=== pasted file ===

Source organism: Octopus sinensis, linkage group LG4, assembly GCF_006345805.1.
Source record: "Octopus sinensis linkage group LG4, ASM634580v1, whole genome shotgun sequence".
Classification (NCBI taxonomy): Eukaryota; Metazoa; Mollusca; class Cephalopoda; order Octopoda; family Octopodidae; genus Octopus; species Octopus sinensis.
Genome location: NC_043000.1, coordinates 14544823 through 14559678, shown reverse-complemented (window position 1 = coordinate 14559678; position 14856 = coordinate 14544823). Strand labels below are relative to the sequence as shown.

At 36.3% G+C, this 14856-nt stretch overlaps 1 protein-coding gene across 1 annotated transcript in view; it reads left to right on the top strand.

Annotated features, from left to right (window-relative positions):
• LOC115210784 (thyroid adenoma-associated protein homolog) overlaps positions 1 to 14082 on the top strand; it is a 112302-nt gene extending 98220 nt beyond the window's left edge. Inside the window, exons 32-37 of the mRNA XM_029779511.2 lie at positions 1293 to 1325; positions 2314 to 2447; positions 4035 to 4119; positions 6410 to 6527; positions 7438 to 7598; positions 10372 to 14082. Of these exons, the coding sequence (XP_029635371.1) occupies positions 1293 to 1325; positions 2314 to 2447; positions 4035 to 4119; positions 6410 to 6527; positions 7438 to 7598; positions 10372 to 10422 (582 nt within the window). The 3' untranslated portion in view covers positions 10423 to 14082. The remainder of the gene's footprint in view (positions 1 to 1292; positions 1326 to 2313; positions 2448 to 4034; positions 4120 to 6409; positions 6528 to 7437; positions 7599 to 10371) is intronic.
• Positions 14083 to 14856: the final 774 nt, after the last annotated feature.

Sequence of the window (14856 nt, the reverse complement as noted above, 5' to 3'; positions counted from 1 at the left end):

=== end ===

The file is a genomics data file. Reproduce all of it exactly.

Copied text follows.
Source organism: Octopus sinensis, linkage group LG4, assembly GCF_006345805.1.
Source record: "Octopus sinensis linkage group LG4, ASM634580v1, whole genome shotgun sequence".
Classification (NCBI taxonomy): Eukaryota; Metazoa; Mollusca; class Cephalopoda; order Octopoda; family Octopodidae; genus Octopus; species Octopus sinensis.
Genome location: NC_043000.1, coordinates 14544823 through 14559678, shown reverse-complemented (window position 1 = coordinate 14559678; position 14856 = coordinate 14544823). Strand labels below are relative to the sequence as shown.

At 36.3% G+C, this 14856-nt stretch overlaps 1 protein-coding gene across 1 annotated transcript in view; it reads left to right on the top strand.

Annotated features, from left to right (window-relative positions):
• LOC115210784 (thyroid adenoma-associated protein homolog) overlaps positions 1 to 14082 on the top strand; it is a 112302-nt gene extending 98220 nt beyond the window's left edge. Inside the window, exons 32-37 of the mRNA XM_029779511.2 lie at positions 1293 to 1325; positions 2314 to 2447; positions 4035 to 4119; positions 6410 to 6527; positions 7438 to 7598; positions 10372 to 14082. Of these exons, the coding sequence (XP_029635371.1) occupies positions 1293 to 1325; positions 2314 to 2447; positions 4035 to 4119; positions 6410 to 6527; positions 7438 to 7598; positions 10372 to 10422 (582 nt within the window). The 3' untranslated portion in view covers positions 10423 to 14082. The remainder of the gene's footprint in view (positions 1 to 1292; positions 1326 to 2313; positions 2448 to 4034; positions 4120 to 6409; positions 6528 to 7437; positions 7599 to 10371) is intronic.
• Positions 14083 to 14856: the final 774 nt, after the last annotated feature.

Sequence of the window (14856 nt, the reverse complement as noted above, 5' to 3'; positions counted from 1 at the left end):